The Humane Society of the United States (HSUS) has announced it will open a new 1,120-acre horse sanctuary and rescue facility in Douglas County, Ore. The facility marks the organization’s fourth major animal-care facility. The Duchess Sanctuary, the facility’s new name, is made possible thanks to a $3.5 million donation from the Roberts Foundation, the Ark Watch Foundation and its founder, Celine Myers. Named in honor of the first horse owned by Celine Myers’ family and after Black Beauty’s mother in Anna Sewell’s famous story, The Duchess Sanctuary will be a sister facility to the Cleveland Amory Black Beauty Ranch located in Murchison, Texas, a 1,300-acre ranch operated by the HSUS and The Fund for Animals.
The Duchess Sanctuary, located south of Eugene, consists of diverse terrain of forest and pasture, and will be managed for horses and for the native wildlife that live on the property.
The first Duchess Sanctuary residents, many of which were saved from the PMU (pregnant mare urine) industry, will come from The Ark Watch Foundation. In a press statement, the HSUS did not specify when the first horses will arrive at the Duchess Sanctuary.
“These former PMU mares and many other abused horses will find a safe haven at the sanctuary,” says Katherine Liscomb, vice president for direct care operations for the HSUS. “Our goal is to adopt policies to protect horses and to promote personal responsibility for the care of horses so that animals do not come in to a distressed circumstance in the first place. But where that occurs, we will have capacity to help these creatures and provide them a home.”
The HSUS operates an Equine Protection department from its headquarters in Washington, D.C. In addition to the horse sanctuaries in Oregon and Texas, the HSUS works at the state and federal level to promote policies to protect horses from slaughter, soring and racing-industry abuses. Recently, the HSUS published a guide to humane horse care, and is in the second year of a wild horse contraception program funded by the Annenberg Foundation, in tandem with the Bureau of Land Management. The HSUS is working with partners at the Global Federation of Animal Sanctuaries and the Homes for Horses Coalition to develop standards of accreditation for equine rescue facilities.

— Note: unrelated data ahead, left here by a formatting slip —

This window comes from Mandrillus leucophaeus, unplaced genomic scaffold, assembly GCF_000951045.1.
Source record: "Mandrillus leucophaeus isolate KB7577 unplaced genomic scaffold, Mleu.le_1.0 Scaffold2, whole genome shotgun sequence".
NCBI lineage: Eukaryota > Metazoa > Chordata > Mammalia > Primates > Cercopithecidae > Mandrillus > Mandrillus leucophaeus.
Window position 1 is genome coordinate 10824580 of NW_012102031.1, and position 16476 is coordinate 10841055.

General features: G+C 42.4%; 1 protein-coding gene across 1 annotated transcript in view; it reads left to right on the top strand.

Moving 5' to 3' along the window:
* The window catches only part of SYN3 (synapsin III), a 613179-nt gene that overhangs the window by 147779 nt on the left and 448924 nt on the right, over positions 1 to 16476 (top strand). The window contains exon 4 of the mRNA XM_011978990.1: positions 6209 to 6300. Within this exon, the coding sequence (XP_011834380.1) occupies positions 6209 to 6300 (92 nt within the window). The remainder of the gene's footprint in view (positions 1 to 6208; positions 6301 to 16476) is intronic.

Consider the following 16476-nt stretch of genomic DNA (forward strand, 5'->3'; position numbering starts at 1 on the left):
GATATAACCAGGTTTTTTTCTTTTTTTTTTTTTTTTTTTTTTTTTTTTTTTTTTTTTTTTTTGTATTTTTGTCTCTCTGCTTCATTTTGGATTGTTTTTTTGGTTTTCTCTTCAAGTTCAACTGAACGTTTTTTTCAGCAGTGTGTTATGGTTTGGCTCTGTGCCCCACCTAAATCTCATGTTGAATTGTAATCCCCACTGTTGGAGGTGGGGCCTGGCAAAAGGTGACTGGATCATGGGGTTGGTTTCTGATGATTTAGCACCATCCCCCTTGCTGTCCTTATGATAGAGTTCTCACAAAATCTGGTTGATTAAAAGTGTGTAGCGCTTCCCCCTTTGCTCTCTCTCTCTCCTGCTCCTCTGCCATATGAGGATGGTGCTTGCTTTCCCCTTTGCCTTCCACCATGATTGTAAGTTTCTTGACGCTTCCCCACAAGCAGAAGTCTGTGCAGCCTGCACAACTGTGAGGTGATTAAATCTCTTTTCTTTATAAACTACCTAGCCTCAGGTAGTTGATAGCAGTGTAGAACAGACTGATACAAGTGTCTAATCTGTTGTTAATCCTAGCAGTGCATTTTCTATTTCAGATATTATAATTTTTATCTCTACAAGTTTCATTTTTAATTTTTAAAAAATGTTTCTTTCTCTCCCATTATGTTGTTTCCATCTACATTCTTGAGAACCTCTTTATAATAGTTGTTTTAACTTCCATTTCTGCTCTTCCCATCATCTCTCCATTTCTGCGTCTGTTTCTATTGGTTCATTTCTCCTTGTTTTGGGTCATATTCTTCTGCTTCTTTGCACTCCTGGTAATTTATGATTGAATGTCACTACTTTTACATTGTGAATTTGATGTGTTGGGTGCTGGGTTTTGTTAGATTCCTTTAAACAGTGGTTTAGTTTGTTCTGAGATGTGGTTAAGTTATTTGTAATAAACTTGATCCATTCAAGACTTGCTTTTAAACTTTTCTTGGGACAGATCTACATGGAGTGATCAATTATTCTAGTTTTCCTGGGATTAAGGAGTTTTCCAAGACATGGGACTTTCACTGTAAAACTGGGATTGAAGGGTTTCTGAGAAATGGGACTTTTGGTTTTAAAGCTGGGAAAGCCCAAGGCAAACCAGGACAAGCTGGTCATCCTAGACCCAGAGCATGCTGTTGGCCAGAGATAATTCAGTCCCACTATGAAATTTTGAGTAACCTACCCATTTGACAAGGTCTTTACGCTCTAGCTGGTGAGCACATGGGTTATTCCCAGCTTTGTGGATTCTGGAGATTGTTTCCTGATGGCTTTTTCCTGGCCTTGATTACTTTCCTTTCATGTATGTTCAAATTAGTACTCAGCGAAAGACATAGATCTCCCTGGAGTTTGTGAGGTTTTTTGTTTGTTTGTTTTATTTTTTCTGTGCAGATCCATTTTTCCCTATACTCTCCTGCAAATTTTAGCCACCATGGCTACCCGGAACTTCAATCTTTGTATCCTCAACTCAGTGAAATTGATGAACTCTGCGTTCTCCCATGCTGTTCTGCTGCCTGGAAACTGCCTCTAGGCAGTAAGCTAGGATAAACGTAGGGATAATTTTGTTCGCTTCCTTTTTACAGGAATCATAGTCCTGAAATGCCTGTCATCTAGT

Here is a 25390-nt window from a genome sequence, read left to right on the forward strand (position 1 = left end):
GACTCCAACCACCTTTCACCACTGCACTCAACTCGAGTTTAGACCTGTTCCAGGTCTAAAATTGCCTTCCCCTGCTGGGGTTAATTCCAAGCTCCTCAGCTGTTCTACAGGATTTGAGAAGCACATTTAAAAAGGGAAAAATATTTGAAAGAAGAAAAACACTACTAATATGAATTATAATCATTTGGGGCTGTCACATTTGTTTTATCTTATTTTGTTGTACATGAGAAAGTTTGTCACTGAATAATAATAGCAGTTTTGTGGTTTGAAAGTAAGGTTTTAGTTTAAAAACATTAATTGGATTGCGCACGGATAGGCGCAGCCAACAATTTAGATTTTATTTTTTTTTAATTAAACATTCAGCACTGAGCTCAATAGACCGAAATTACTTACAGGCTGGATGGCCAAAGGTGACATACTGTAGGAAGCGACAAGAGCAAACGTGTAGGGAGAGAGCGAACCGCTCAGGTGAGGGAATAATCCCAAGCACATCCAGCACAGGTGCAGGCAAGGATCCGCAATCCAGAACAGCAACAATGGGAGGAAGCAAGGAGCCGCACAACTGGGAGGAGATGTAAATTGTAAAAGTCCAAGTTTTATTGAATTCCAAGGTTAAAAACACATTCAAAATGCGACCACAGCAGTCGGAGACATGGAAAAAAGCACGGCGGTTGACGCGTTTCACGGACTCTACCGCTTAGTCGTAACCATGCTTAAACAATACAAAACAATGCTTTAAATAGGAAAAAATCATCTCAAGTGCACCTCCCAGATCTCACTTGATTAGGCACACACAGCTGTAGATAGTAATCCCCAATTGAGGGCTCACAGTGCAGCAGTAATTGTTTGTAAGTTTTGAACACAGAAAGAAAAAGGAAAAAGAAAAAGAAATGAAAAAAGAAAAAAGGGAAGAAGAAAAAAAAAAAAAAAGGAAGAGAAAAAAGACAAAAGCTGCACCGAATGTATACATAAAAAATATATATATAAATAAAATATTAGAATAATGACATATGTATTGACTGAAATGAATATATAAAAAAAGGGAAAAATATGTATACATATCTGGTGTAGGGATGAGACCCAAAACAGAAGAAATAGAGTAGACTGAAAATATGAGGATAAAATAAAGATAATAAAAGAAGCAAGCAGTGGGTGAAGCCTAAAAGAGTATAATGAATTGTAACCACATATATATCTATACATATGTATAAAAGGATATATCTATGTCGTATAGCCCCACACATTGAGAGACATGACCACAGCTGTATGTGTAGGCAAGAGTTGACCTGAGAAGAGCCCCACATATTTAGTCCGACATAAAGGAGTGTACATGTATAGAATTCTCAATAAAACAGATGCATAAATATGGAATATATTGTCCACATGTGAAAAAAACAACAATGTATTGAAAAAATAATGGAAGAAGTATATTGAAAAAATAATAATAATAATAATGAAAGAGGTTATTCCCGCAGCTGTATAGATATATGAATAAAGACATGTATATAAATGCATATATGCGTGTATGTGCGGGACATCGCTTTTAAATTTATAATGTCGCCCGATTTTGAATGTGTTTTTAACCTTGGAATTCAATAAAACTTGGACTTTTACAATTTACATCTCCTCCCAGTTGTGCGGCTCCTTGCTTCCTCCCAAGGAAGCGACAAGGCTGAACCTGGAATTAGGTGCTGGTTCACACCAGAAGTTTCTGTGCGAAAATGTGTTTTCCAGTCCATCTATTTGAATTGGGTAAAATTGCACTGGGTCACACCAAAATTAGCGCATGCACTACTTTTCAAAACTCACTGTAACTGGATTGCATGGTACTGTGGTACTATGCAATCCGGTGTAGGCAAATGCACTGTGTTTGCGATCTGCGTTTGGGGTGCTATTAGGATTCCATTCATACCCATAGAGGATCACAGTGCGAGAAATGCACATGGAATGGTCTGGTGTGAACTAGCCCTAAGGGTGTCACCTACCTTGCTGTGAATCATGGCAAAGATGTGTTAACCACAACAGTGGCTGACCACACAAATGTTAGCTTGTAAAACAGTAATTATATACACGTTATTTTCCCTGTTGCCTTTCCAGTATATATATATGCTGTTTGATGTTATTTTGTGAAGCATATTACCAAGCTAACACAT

Scott Beckstead will serve as director of operations for the Duchess Sanctuary and Jennifer Kunz will serve as ranch manager. Former Mayor of Waldport, Ore., Beckstead is a nationally renowned expert in the field of animal law and has run a foster care network and sanctuary for horses. Jennifer Kunz has spent the past decade working to rescue horses in need, facilitating the placement of more than 1,000 PMU mares and foals. For the past three-and-a-half years, Kunz managed Knightsbridge Farm Draft Horse Sanctuary in Alberta, Canada.
At the Duchess Sanctuary and the Black Beauty Ranch, the HSUS will care for hundreds of horses, burros and other equines rescued from abuse, homelessness or other dire circumstances. The group also operates two wildlife centers in Cape Cod, Mass., and San Diego, Calif., where injured and orphaned wildlife receive round-the-clock medical care. Collectively, these facilities make the HSUS and its family of organizations one of the largest providers of animal care in the nation.